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Crime dot com

Author Geoff White

ISBN No 9781789142853

Review date 03/07/2022

No of pages 344

Publisher Reaktion

Publisher URL http://www.reaktionbooks.co.uk/display.asp?ISB=9781789142853

Year of publication 18/05/2021

Brief

Our Review

price

£ 18.99

It's easy to feel that cyber crime has got out of hand; 'too many monsters, not enough heroes', as Geoff White the journalist author of Crimedotcom puts it. He devotes much of his book to the 'monsters', who are making too many gains to want to stop, even if they are caught (and so few are).

That's not only the organised criminals who make money out of cybercrime. Hackers may want to use the media to spread the story of data leaks, for whatever reason. "Governments aren't giving up hacking either." Whereas the Edward Snowden affair may have been a revelation to western liberal publics about state surveillance, the author suggests that for some regimes it was a wake-up call, 'to the potential for snooping on and controlling populations at home and abroad in our increasingly digitised world'. Besides, the tools of cybercrime offer 'exceptional value for money compared to conventional weapons'. Why spend money on military jets to bomb your enemy (which also looks bad) if you can 'take down' their internet connection, and thus their online banking and other critical national infrastructure.

The book's epilogue does end with what all of use as cyber users can do against hackers. Most important; 'be very careful with emails', because hackers have long and often relied on exploiting the human behind the computer; 'email spam is the number one infection vector for hackers'. The author argues: "We need to move away from the quaint idea that our inboxes can somehow be protected by our Internet companies, email providers or IT support departments." No amount of filtering with stop everything, and it only takes one click for an organisation to get infected. As it's pithily put, 'each of us is now our own security guard'. The advice for an individual as for a corporation is to keep software up to date, use strong passwords and make regular back-ups, and keep them somewhere safe and disconnected - that is, where ransomware cannot reach.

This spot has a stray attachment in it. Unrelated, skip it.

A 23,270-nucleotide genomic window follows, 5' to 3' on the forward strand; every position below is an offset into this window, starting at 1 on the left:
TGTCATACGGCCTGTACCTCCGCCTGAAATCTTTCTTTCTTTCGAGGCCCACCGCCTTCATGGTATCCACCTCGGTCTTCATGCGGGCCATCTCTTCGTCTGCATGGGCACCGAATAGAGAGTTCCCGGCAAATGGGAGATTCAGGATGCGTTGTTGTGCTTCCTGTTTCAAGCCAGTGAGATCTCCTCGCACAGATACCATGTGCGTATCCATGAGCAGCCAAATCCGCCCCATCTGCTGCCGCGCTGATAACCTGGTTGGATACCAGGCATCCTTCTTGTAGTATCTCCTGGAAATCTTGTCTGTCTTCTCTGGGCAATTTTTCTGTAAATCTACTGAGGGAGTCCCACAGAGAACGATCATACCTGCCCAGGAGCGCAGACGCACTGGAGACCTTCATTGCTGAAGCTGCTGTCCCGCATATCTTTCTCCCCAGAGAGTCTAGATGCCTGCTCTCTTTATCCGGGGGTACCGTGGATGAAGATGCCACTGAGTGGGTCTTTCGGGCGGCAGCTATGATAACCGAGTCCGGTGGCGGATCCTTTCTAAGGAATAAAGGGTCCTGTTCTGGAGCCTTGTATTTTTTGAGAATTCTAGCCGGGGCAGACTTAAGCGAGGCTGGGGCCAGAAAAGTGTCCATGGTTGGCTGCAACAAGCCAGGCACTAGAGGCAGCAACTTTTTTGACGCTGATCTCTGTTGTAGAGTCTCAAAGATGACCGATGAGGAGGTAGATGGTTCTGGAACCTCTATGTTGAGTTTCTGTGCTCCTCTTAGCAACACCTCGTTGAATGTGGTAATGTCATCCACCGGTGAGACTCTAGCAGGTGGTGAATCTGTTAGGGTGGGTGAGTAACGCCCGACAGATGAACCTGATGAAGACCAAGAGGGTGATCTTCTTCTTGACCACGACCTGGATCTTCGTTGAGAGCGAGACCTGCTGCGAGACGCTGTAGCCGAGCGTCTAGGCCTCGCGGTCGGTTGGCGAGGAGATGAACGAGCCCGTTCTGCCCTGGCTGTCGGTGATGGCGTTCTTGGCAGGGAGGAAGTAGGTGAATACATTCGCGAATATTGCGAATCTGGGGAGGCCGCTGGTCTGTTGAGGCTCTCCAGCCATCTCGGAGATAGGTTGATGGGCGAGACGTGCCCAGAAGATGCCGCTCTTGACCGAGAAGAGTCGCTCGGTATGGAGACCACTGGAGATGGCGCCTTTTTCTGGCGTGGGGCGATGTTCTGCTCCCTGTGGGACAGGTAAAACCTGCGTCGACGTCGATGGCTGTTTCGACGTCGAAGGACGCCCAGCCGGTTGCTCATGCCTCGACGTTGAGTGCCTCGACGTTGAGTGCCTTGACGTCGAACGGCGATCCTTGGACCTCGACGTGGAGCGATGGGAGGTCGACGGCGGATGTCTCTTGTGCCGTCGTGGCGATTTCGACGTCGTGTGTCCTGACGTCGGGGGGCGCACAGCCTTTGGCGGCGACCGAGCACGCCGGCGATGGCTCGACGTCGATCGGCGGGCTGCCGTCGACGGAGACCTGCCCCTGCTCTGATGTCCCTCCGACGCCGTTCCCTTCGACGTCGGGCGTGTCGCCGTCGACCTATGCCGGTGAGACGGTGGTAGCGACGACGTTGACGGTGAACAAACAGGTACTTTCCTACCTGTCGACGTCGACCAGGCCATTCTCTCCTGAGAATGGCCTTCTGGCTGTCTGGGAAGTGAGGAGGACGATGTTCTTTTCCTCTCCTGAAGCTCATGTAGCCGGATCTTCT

Of yet more interest to Professional Security readers, the 'uncomfortable truth' for organisations is that 'conventional risk assessment is no longer going to work'. For nation states may hack,with no profit motive; hacktivists may break in to steal whatever they can lay their hands on, or even for fun. The author gives the NHS as an example of how 'increasingly hard' it is to judge your risk of being hacked - Wannacry showed in 2017 that hospitals will come under attack, even though they might feel safe for moral reasons from a physical attack. Such ethics evidently do not apply in cyber.

A useful idea offered is that organisations might have an 'if' and a 'when' team. The 'if' team mainly of tech people works on the basis that hacking is preventable, and carries out staff training to watch out for and recognise and report phishing emails. The 'when' team meanwhile is more PR and legal, as it assumes that the hacker will get through, and plans for what to do, when that happens - inform the regulator and customers, restore services. While those teams may appear different, they are urged to mix, if only to prevent bad PR (as after the 2015 TalkTalk hack).

As the author adds, that approach may not mean a big cybersecurity investment; but it may pay dividends if (or when) you are hacked, by appeasing the data protection regulator. The book also closes with advice for the media - warning against it becoming 'the puppet of the hackers' - and points out that governments have to work out parameters for intruding into people's digital lives ('we hope our own governments use this power wisely').

Finally, the epilogue makes plain that cybercrime is not going to stop; there is no 'Big Wall solution'. "Our modern, data-rich world is too full of increasingly complex inter-reliant technologies and unpatched holes to prevent the hackers getting through."

Chapter headings:

1 Meet the Hackers
2 Fall of the Berlin Firewall
3 Ocean’s 11 Dot Com
4 Digital Extortion
5 Your Data for Sale
6 Beyond the Dark Web
7 The Internet Hate Machine
8 Lights Out
9 Weaponizing Data
10 Hack the Vote